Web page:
ExxonMobil Corp., whose former CEO Rex Tillerson became President Donald Trump’s secretary of state in February, advised the administration to remain a signatory of the 2015 Paris Climate Agreement, which the U.S. signed along with dozens of other nations in April 2016.

“It is prudent that the United States remain a party to the Paris agreement to ensure a level playing field, so that global energy markets remain as free and competitive as possible,” Exxon Corporate Manager for Environmental Policy and Planning Peter Trelenberg wrote, according to the Financial Times, which first reported on the letter. Trelenberg called the agreement, which sought to keep the rise in global temperature due to climate below 2 degrees Celsius and had 141 signatories as of Wednesday, “an effective framework for addressing the risks of climate change.”

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The letter, addressed to Special Assistant to the President for International Energy and the Environment George David Banks, reassured the administration that the U.S. oil and gas sector would easily remain competitive on the world stage under the agreement's implementation, as a result of the country's large reserves and “innovative private industries, including the oil, gas and petrochemical sectors,” according to the Financial Times.

When the agreement went into force on Nov. 4, the Irving, Texas-based firm—which was among the country’s highest methane emitters in 2014, the left-leaning Center for American Progress found—endorsed it, reporting investment of nearly $7 billion in “lower-emissions initiatives” related to energy efficiency and research since 2000, according to a press release. The company also promised to dedicate attention to an environmentally destructive practice known as “flaring,” but the House voted to overturn a rule from the administration of former President Barack Obama limiting the burning off of natural gas by oil drillers in February.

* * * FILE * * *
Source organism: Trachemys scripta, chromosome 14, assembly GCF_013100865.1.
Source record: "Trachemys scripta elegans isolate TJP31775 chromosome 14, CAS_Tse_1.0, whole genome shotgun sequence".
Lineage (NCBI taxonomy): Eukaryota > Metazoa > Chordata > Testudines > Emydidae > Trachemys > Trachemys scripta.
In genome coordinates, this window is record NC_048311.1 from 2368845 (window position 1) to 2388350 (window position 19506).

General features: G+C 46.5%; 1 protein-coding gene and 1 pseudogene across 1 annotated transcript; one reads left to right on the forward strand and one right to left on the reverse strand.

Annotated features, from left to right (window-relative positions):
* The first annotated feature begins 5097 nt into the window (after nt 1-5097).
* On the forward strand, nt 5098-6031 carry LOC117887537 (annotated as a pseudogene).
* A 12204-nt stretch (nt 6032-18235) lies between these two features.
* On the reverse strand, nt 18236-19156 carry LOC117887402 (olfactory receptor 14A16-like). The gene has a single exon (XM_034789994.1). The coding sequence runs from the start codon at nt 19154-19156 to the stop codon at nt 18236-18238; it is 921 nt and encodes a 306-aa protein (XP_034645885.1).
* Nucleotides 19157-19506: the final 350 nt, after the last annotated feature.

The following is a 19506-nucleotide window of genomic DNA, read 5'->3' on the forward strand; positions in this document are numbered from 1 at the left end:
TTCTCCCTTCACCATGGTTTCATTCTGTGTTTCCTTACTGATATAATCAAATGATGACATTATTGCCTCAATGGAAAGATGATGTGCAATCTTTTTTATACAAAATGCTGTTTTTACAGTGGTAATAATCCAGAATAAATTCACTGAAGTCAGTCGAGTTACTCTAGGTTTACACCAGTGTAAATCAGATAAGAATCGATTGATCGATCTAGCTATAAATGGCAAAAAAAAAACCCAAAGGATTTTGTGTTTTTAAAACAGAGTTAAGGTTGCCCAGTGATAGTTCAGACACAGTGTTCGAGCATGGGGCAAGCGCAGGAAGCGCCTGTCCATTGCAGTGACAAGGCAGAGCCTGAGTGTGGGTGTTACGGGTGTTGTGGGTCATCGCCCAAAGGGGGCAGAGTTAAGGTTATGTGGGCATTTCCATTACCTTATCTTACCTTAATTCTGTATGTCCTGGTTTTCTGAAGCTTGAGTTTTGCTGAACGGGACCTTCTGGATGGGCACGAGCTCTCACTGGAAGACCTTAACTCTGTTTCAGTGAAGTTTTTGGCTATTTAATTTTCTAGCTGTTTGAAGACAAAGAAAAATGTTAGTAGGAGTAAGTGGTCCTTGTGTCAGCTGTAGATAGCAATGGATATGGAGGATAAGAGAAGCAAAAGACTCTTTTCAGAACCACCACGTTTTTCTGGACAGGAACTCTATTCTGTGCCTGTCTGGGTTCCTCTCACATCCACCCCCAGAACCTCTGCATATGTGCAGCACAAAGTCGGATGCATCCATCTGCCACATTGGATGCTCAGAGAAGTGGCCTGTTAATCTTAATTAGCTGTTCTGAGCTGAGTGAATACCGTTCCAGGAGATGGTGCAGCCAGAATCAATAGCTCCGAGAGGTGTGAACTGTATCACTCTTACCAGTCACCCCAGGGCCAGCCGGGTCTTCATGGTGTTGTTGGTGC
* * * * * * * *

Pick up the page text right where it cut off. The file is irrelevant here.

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While Trump is widely known for propagating his theory that climate change was “created by and for the Chinese in order to make U.S. manufacturing non-competitive” and pledging to “cancel” the landmark Paris agreement—or, more feasibly, the U.S. government’s commitment to it—Exxon has recently come under fire for allegedly distorting the realities of climate change, as well.

As part of an investigation into whether Exxon hid its knowledge of the consequences of climate change from its investors and the public, attorneys general in New York and Massachusetts demanded that the company compile emails to and from Tillerson under an alias he used when corresponding with other executives at the company. Exxon reportedly couldn’t find a year’s worth of those emails, in which Tillerson, using the pseudonym “Wayne Tracker,” touched on the risks of climate change.